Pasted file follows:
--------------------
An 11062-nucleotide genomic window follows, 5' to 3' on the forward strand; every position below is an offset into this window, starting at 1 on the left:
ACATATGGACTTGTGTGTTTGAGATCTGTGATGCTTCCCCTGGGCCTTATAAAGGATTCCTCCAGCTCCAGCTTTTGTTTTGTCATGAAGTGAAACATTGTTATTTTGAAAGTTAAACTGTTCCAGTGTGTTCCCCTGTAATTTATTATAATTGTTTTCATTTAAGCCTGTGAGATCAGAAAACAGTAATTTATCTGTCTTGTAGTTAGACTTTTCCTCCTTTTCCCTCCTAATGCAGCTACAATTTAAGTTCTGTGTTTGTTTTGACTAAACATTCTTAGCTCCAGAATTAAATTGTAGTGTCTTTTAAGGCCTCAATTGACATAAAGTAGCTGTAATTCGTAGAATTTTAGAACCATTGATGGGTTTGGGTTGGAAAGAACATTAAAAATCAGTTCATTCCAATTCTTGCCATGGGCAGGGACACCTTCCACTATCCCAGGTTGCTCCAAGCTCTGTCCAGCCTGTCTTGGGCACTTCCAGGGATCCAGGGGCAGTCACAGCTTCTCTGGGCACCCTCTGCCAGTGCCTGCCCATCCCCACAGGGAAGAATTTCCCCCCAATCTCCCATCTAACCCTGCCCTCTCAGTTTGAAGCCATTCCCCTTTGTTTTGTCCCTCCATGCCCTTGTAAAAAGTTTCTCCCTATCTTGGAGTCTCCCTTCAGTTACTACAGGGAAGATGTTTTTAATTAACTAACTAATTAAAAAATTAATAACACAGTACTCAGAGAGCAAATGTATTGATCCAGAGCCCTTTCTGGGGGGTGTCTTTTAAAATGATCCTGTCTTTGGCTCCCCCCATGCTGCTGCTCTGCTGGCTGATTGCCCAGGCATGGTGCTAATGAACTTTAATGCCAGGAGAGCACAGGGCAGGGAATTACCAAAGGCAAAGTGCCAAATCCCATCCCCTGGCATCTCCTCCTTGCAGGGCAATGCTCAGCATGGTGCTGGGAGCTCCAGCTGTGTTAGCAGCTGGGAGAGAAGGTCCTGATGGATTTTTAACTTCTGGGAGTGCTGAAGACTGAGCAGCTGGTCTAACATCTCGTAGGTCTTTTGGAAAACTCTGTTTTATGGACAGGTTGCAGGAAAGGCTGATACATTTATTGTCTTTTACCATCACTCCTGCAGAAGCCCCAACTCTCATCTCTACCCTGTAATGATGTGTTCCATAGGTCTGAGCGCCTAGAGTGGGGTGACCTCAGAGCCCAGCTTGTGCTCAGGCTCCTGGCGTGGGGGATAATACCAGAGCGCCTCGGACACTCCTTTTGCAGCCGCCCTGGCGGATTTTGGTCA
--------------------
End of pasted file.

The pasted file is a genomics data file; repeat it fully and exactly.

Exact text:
An 11062-nucleotide genomic window follows, 5' to 3' on the forward strand; every position below is an offset into this window, starting at 1 on the left:
ACATATGGACTTGTGTGTTTGAGATCTGTGATGCTTCCCCTGGGCCTTATAAAGGATTCCTCCAGCTCCAGCTTTTGTTTTGTCATGAAGTGAAACATTGTTATTTTGAAAGTTAAACTGTTCCAGTGTGTTCCCCTGTAATTTATTATAATTGTTTTCATTTAAGCCTGTGAGATCAGAAAACAGTAATTTATCTGTCTTGTAGTTAGACTTTTCCTCCTTTTCCCTCCTAATGCAGCTACAATTTAAGTTCTGTGTTTGTTTTGACTAAACATTCTTAGCTCCAGAATTAAATTGTAGTGTCTTTTAAGGCCTCAATTGACATAAAGTAGCTGTAATTCGTAGAATTTTAGAACCATTGATGGGTTTGGGTTGGAAAGAACATTAAAAATCAGTTCATTCCAATTCTTGCCATGGGCAGGGACACCTTCCACTATCCCAGGTTGCTCCAAGCTCTGTCCAGCCTGTCTTGGGCACTTCCAGGGATCCAGGGGCAGTCACAGCTTCTCTGGGCACCCTCTGCCAGTGCCTGCCCATCCCCACAGGGAAGAATTTCCCCCCAATCTCCCATCTAACCCTGCCCTCTCAGTTTGAAGCCATTCCCCTTTGTTTTGTCCCTCCATGCCCTTGTAAAAAGTTTCTCCCTATCTTGGAGTCTCCCTTCAGTTACTACAGGGAAGATGTTTTTAATTAACTAACTAATTAAAAAATTAATAACACAGTACTCAGAGAGCAAATGTATTGATCCAGAGCCCTTTCTGGGGGGTGTCTTTTAAAATGATCCTGTCTTTGGCTCCCCCCATGCTGCTGCTCTGCTGGCTGATTGCCCAGGCATGGTGCTAATGAACTTTAATGCCAGGAGAGCACAGGGCAGGGAATTACCAAAGGCAAAGTGCCAAATCCCATCCCCTGGCATCTCCTCCTTGCAGGGCAATGCTCAGCATGGTGCTGGGAGCTCCAGCTGTGTTAGCAGCTGGGAGAGAAGGTCCTGATGGATTTTTAACTTCTGGGAGTGCTGAAGACTGAGCAGCTGGTCTAACATCTCGTAGGTCTTTTGGAAAACTCTGTTTTATGGACAGGTTGCAGGAAAGGCTGATACATTTATTGTCTTTTACCATCACTCCTGCAGAAGCCCCAACTCTCATCTCTACCCTGTAATGATGTGTTCCATAGGTCTGAGCGCCTAGAGTGGGGTGACCTCAGAGCCCAGCTTGTGCTCAGGCTCCTGGCGTGGGGGATAATACCAGAGCGCCTCGGACACTCCTTTTGCAGCCGCCCTGGCGGATTTTGGTCA